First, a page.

Act III: Reconciliation
In which all the hurt and anger turns into sadness, and our ex-lovers find themselves drawn to each other by a mutual yearning for a love long lost.
“But time makes you bolder
Even children get older
And I’m getting older too”
And from the darkness comes the light. Buckingham and Nicks were left alone for the middle part of the set. Buckingham professed his “Big Love”, claiming the song represented an echo of who he used to be. Nicks answered with “Landslide”, before they both promised they were “Never Going Back Again” – knowing it was a lie as it escaped their mouths. You could almost see the young couple hanging out in San Francisco in the late-60s…singing at house parties, opening for Jimi Hendrix and Janis Joplin, hanging out with Carlos Santana on Haight St., and shopping at The Velvet Underground. I’m sure it was all an act, but those years seemed to reflect in each other’s eyes as well…and those younger versions of themselves led us to the best part of the night.
Act IV: Rapture
In which all the negative energy bursts into a burning flame of desire and consumes our
“Lightning strikes maybe once maybe twice
Oh and it lights up the night”
Christine introduced “Over My Head” as a song from that “exciting time” when “Stevie and Lindsey” joined the band. That led Nicks further down memory lane. It would be dishonest not to mention she seemed drunk as she told stories about meeting Lindsey and getting her start in music, but she also became that reckless young girl we’ve heard so many stories about. “Gypsy” came across as Nicks at her most honest. She sang it with purpose and her voice backed her up with that witchy woman rasp that we all know and love. It was a highlight of the night and it was followed by two more. “Little Lies” and an extended “Gold Dust Woman” kept the momentum going. The whole band was whipped into frenzy for that last part of the set. The backup singers became more than just shadows on the wall. Mick came alive behind the kit – the crazy-eyed Mad Hatter seemed like a little kid as he beat on his drums like a spoiled brat who just wasn’t getting his way. For just a moment, Fleetwood Mac seemed like a happy family and everything was alright in the world.
Act V: Resolution
In which reality sets in and our ex-lovers realize that no shared future exists between them and that they must each go their own way once again.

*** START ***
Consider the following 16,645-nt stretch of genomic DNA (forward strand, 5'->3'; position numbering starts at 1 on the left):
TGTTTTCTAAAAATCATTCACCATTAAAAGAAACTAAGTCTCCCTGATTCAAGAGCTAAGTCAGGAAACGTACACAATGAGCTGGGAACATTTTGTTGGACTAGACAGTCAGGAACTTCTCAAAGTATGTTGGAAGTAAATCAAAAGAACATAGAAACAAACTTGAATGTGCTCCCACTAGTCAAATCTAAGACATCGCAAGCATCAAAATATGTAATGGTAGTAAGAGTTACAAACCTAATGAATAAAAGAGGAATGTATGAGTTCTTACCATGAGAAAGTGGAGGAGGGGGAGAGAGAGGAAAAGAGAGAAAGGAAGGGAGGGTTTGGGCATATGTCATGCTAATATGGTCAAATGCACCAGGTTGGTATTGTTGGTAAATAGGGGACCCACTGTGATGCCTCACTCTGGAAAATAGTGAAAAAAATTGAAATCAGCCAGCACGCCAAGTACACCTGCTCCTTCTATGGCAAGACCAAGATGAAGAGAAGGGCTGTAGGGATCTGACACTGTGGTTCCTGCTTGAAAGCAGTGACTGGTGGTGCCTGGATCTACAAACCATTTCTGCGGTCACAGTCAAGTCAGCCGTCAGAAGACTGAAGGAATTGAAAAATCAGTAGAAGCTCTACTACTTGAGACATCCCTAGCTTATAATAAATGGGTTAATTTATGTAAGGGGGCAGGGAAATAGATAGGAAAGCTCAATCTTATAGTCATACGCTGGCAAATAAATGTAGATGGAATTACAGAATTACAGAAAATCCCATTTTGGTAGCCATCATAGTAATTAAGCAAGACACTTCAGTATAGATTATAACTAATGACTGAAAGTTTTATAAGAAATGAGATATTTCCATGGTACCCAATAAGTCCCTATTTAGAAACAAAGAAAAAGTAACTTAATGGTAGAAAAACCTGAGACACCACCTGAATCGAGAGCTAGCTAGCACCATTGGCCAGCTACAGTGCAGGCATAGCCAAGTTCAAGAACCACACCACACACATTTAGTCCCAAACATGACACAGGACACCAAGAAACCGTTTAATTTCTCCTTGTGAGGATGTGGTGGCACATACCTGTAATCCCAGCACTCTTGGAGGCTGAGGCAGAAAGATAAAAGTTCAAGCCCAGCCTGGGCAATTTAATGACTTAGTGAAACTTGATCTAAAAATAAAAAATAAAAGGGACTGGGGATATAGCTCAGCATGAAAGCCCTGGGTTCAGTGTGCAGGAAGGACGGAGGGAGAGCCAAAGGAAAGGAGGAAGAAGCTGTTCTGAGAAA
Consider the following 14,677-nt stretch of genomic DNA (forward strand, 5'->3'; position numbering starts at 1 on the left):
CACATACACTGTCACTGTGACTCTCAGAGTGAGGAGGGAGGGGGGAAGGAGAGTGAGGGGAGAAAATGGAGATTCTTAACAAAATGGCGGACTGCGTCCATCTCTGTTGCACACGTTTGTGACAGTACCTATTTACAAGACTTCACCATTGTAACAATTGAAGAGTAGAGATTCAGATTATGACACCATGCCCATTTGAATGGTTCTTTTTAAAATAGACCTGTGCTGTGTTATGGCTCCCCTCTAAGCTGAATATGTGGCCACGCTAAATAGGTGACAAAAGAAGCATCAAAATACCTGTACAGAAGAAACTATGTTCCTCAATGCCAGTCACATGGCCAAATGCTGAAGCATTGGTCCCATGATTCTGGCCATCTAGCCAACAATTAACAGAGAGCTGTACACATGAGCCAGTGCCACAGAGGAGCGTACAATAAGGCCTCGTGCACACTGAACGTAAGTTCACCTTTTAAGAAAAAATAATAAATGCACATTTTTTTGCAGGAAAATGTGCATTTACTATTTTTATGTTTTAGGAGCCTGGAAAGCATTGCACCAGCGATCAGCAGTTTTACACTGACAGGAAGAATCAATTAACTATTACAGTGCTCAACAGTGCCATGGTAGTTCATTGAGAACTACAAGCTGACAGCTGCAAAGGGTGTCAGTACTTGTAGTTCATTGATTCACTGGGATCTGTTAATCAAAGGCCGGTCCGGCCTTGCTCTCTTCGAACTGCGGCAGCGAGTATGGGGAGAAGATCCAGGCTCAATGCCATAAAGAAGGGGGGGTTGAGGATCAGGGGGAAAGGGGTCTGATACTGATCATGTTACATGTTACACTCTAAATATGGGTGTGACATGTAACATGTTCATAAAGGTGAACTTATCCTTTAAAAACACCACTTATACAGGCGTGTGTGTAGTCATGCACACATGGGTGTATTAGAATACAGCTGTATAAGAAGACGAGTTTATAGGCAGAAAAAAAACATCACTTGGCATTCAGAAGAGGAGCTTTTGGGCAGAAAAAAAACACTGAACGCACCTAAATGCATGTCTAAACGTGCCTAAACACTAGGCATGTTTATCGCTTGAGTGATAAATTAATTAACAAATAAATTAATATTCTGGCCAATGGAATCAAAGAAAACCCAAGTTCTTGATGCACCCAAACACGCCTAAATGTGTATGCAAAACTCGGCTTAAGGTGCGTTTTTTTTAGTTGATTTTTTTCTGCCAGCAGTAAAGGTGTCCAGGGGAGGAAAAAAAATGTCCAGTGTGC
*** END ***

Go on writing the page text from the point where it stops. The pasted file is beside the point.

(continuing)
“You can go your own way
go your own way”
The end has never been so sweet. “Go Your Own Way” was the perfect example of a band in perfect sync. The crowd went ballistic. The band members went ballistic. Buckingham showed off guitar skills I had no clue he possessed. Nicks gave her Whirling Dervish act a spin. We were no longer in the Pepsi Center…we were in Golden Gate Park in 1977…and we were all ageless.
The encore was a well-deserved victory lap for the classic line-up of a band called Fleetwood Mac. It was also time for their namesake to take center stage. Mr. Fleetwood delivered an inspired drum solo during “World Turning”, and then he introduced everyone in the band (calling Buckingham a brilliant guitar player, Nicks a poet, Christine a songbird, and John his dearest friend), but he saved the best for last. The 6’ 5” man behind the stack came out front to introduce himself…and his red hat, red shoes, tap dancing skills and shining personality. He assured us that he loved us all and we should all love each other as well. He also assured us that he was just a little mad.
Fleetwood Mac were a little before my time, and I have my doubts that they love (or even like) each other as much as they pretend to, but I have the utmost respect for what they do on that stage. They don’t try to hide the skeletons in their closets; they parade those bones out for all to see night after night. I’m sure they do it for the money, but it has to be more than that. I think they also do it for the songs. They do it for the music and the rush of being on that stage. But mostly I think they do it because, like their leader in the red shoes, they are all just a little mad. And thank god for that!
You Make Loving Fun
Second Hand News
I Know I’m Not Wrong
Sisters of the Moon
Say You Love Me
Never Going Back Again
Over My Head
Gold Dust Woman
I’m So Afraid
Go Your Own Way
World Turning/Drum Solo